Dwight Peck's personal Web site

Winter 2005-2006

Short breaks from poring over the newspapers as the Bushies implode



You may not find this terribly rewarding unless you're included here, so this is a good time for casual and random browsers to turn back before they get too caught up in the sweep and majesty of the proceedings and can't let go.

A round-up of still more farm pix, 11-12 March 2006

Mondion (not)

Mondion is a farm at 1270m near the top of Bassins' Route des Montagnes of which, in our Farms of the Jura series, we have only the most blurry and unsatisfactory photos.

So, in still another load of new snow over the past week, royal-we are setting out to get some better pix of Mondion.

Leaving from Les Platets (881m) at the top of Bassins village, 11 March 2006, we are passing the little pond along Bassins' lovely Sentier Botanique, Botanical Path, that winds up through the forest and, in the right season, labels all the flowers, etc.

Wandering about in the forest of Le Jubillet we came across this fine commemorative plaque at about 955m. 'This larch tree, at 66cm diameter, was dedicated in 1997 to the forest warden Fredy Genevay, 1952-1990'.

Over the top of Le Jubillet (1015m), having missed a brilliant photo of a chamois sentinel who ducked just as we clicked, we're now plodding up through the ravine of the headwaters of the Serine, near the area called Le Rebattiau. The daylight, such as it has been, is declining, and we begin to fear that we may not see Mondion today.

Here we are at the farm of La Dunanche (1117m) as the snowfall settles in for a spell at just short of 5 p.m., and we can finally reach consensus that Mondion is no longer on the agenda for today.

In fact, we've made it less than halfway to Mondion, and the great trick now will just be to get out of here before we ice over like Frosty the Snowman and stay on till spring.


Refusing to learn from experience, we try again the next day, 12 March 2006. With still more new snow overnight, and yesterday's track invisible now. This is the presently-inaccessible trailhead at Bugnonet-Chaumette meadows (971m), about a half hour of labored breathing above Les Platets (881m) where we've left our trusty Volkswagen, Dieter.

This is all part of the Noirmont protected area, and similar signs and maps can be found at all the trails leading into the park. The poster on the right shows wildlife to look for, and how not to disturb them.

The view from the trailhead across the Bugnonet pasture, the farm of Bugnonet on the right. The barrier stops the automobiles but alas not the snowmobiles, which earlier this winter were a dismal curse but haven't shown up here recently.

Le Bugnonet farm on an extremely weird day, with hot sunshine alternating with a brisk snowfall and brutal north wind at about four minute intervals.

Passing La Chaumette

And Le Bugnonet

At the top of the Bois au Ministre, the La Dunanche sign, also advertising the new tourist amenity, the small memorial and picnic park at the extreme northern end of the World War Two-era defensive fortifications that run down the hillsides all the way to Lake Geneva, thus meant to impede invaders from moving up the La Côte region from Geneva towards Lausanne and the Swiss heartland.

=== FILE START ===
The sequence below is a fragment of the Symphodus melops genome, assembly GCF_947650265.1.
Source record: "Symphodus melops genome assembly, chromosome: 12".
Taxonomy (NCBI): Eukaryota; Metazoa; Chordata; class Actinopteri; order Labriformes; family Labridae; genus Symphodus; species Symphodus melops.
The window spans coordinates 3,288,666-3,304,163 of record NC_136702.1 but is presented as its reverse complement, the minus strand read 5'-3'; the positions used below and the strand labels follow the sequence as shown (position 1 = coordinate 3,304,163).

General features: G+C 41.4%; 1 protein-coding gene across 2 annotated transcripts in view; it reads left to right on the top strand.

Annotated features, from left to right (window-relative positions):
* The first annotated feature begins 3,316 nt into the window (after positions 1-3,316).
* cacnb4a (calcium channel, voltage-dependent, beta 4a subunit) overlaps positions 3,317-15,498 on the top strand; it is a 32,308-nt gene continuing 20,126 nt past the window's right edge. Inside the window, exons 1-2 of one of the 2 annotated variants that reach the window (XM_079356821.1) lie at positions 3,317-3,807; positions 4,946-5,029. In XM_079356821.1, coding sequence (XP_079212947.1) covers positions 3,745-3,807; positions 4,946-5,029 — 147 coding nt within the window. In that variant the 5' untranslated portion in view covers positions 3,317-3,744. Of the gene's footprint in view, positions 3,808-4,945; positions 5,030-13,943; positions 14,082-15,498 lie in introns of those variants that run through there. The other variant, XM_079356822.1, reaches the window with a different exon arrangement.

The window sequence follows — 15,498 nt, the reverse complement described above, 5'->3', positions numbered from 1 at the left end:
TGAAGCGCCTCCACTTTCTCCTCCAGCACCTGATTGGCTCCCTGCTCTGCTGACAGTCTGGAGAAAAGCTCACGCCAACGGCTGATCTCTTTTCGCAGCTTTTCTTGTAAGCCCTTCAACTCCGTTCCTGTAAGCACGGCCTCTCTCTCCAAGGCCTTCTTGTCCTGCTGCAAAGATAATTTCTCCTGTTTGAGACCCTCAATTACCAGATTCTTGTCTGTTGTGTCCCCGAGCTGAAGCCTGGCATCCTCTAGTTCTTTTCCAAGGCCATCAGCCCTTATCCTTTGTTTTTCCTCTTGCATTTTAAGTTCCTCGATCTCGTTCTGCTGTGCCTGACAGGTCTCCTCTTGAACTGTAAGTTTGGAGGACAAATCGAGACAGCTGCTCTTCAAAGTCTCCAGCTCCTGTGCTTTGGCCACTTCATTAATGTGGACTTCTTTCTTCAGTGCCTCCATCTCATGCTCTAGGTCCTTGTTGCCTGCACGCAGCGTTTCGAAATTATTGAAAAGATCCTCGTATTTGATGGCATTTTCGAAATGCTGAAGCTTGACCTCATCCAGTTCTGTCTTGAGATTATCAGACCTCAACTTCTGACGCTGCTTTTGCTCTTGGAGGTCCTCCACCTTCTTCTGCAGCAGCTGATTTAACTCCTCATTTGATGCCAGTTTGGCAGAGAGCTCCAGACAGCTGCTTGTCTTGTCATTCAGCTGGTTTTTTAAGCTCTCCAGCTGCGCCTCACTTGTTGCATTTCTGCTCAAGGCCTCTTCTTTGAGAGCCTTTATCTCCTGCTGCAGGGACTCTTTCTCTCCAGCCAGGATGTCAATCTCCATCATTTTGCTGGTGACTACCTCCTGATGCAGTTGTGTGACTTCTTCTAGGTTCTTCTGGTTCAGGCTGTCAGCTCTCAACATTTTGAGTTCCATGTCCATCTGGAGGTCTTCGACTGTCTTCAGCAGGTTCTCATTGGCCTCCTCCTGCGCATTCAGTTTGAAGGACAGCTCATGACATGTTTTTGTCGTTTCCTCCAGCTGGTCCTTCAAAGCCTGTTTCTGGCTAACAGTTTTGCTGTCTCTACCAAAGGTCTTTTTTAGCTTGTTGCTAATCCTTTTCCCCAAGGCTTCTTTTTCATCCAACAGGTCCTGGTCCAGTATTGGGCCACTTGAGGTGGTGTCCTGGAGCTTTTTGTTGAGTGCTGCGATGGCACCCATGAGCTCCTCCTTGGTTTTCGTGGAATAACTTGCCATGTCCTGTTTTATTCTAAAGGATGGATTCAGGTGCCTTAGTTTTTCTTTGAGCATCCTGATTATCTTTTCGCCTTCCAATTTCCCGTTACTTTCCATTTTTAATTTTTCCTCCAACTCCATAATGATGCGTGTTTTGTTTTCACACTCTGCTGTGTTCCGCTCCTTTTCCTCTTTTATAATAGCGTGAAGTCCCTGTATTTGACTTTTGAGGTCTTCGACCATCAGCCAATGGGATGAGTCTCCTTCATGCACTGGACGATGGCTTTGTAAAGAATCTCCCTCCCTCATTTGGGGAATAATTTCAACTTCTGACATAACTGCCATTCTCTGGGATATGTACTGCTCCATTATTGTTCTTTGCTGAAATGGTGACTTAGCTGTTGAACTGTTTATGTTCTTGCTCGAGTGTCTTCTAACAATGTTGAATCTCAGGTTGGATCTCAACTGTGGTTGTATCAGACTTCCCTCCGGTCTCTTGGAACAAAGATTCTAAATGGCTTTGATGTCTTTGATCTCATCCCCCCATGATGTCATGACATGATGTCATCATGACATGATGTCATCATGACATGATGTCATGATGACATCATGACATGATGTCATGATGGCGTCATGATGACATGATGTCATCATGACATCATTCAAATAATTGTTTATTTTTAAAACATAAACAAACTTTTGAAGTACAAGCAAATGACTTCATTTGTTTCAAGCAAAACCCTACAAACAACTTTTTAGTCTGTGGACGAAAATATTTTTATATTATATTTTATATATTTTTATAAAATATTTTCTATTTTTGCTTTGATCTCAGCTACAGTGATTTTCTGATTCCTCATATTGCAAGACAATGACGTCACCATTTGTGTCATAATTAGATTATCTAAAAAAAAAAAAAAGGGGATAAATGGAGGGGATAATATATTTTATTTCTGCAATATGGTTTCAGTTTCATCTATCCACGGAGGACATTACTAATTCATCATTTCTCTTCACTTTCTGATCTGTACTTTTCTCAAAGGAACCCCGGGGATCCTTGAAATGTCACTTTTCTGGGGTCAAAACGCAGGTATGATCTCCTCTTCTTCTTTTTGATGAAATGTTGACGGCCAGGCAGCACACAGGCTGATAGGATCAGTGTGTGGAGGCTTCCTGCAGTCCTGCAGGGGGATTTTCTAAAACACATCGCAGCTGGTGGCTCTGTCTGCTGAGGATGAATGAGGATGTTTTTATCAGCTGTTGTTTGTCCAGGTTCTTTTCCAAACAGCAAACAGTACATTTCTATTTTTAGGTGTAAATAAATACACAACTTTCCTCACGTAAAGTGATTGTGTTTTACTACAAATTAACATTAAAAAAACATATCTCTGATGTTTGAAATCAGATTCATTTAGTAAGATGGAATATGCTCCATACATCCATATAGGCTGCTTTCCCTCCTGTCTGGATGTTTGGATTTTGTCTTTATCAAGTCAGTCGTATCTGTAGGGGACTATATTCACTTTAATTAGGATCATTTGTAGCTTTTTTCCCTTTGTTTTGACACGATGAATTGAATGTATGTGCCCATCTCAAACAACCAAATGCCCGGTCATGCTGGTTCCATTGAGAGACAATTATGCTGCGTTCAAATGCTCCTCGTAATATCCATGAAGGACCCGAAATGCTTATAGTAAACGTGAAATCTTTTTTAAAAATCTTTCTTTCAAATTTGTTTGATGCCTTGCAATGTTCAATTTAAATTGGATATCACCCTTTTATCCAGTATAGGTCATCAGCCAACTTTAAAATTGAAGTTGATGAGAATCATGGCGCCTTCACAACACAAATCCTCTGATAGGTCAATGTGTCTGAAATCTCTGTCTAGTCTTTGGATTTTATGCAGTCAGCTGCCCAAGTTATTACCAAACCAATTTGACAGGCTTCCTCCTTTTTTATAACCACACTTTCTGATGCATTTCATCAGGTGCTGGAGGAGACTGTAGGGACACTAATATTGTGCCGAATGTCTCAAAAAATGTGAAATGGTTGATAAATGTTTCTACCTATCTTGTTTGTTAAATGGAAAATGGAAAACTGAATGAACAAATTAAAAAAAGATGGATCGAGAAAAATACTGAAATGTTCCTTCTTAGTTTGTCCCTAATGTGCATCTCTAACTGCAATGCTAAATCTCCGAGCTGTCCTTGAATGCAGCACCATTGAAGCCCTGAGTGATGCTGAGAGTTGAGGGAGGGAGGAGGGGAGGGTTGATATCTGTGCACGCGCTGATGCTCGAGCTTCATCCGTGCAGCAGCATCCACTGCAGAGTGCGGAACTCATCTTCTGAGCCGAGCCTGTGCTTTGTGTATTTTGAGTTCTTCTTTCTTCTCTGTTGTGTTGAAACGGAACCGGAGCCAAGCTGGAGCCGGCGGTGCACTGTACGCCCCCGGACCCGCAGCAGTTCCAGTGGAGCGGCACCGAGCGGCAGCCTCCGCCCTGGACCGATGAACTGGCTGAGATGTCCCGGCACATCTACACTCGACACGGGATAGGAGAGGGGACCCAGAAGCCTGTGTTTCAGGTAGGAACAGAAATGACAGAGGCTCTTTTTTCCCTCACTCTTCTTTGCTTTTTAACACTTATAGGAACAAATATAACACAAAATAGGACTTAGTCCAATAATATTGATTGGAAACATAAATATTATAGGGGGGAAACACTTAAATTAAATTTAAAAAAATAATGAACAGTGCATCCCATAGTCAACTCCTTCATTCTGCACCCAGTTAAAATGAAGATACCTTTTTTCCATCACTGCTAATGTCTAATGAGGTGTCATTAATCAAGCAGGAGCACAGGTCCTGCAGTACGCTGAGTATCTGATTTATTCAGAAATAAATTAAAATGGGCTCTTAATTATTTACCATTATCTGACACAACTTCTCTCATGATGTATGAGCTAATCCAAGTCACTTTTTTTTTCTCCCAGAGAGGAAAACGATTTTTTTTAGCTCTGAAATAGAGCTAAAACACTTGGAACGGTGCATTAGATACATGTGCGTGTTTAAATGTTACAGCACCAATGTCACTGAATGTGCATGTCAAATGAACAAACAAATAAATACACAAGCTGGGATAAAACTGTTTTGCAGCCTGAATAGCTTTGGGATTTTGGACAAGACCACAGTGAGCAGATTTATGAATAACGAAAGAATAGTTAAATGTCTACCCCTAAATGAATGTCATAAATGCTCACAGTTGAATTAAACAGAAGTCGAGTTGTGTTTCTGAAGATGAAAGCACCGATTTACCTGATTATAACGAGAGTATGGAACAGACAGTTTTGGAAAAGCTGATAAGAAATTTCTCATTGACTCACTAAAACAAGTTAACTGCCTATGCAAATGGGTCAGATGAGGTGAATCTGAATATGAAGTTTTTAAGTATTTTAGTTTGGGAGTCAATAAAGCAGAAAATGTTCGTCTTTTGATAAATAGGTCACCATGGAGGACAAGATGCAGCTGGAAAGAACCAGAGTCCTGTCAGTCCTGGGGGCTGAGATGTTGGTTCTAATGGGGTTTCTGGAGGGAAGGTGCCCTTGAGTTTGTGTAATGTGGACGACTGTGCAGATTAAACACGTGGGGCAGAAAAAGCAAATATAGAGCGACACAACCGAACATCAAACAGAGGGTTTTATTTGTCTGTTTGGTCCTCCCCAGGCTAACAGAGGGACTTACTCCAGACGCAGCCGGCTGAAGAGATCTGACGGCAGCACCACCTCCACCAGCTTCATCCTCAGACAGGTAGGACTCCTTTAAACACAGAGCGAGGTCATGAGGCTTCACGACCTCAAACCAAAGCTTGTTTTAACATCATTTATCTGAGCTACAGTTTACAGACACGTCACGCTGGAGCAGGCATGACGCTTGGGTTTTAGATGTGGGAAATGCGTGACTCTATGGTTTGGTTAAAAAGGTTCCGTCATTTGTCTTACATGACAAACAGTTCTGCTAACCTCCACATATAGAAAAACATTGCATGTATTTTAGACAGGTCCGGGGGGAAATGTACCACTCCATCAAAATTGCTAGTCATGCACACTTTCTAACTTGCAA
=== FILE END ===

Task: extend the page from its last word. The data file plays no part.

There's La Dunanche itself, out on its little promontory at 1117m. It's only 14:30 but, as we're progressing about 60 meters every quarter hour through this snow, doubts about Mondion are beginning again to intrude. Just like yesterday.

A charming country lane leading towards Les Frasses. Charming, but unfortunately knee-deep even with snowshoes. An extremely beautiful and rewarding and laborious journey.

The farm gate on the road out towards Les Frasses (the gate's hiding under the snow at the moment)

That's our destination, zoomlens-wise, a skiclub hut that sits on a bluff at 1275m, a few hundred meters in front of the farm of Mondion. But our resolution is seeping away as the day progresses faster than we are.

Signposts near Les Frasses -- the Chemin des Crêtes (yellow with red blazon), from Germany to France, passes right through here.

Lurching towards Mondion, now with no hope left whatsoever, but still lurching (always, still lurching), we pursue this country lane into the unnamed combe at 1154m that lies below the forest Les Gilles. Mondion, alas, resides ATOP the forest Les Gilles, and we've lost another hour wading through the smoosh. Depression sets in, and ibuprofen doesn't help.

All right, that's it. Mondion's out! We double back and cross over a steep little ridge and sneak up for a few new photos of Les Frasses IF we can catch it in a sunny interval.

Les Frasses, 12 March 2006.

Les Frasses, with the Jura ridgeline near Le Planet behind.

This is the sort of pleasant afternoon when we're very relieved to find our own track to follow home again.

Only half an hour from the car, we're passing Le Bugnonet again as the sun finally gives it up for the day.

And back at nightfall to our faithful Dieter. But not so faithful, as it turned out. The door locks had frozen up, and the only way in was by scrambling into the driver's seat from the back -- thank god there was no one around to see that!! -- and then, of course, there remained the question of how to close down the back door.

One of the protected area signs can be seen in the background.

But . . . still, again . . . no photos of Mondion. It was an arbitrary objective anyway. Like all objectives. So who cares? Mondion's not going anywhere


Feedback and suggestions are welcome if positive, resented if negative, . All rights reserved, all wrongs avenged. Posted 14 March 2006, revised 10 October 2008, 28 August 2014.


Jura snowshoeing

Snow camping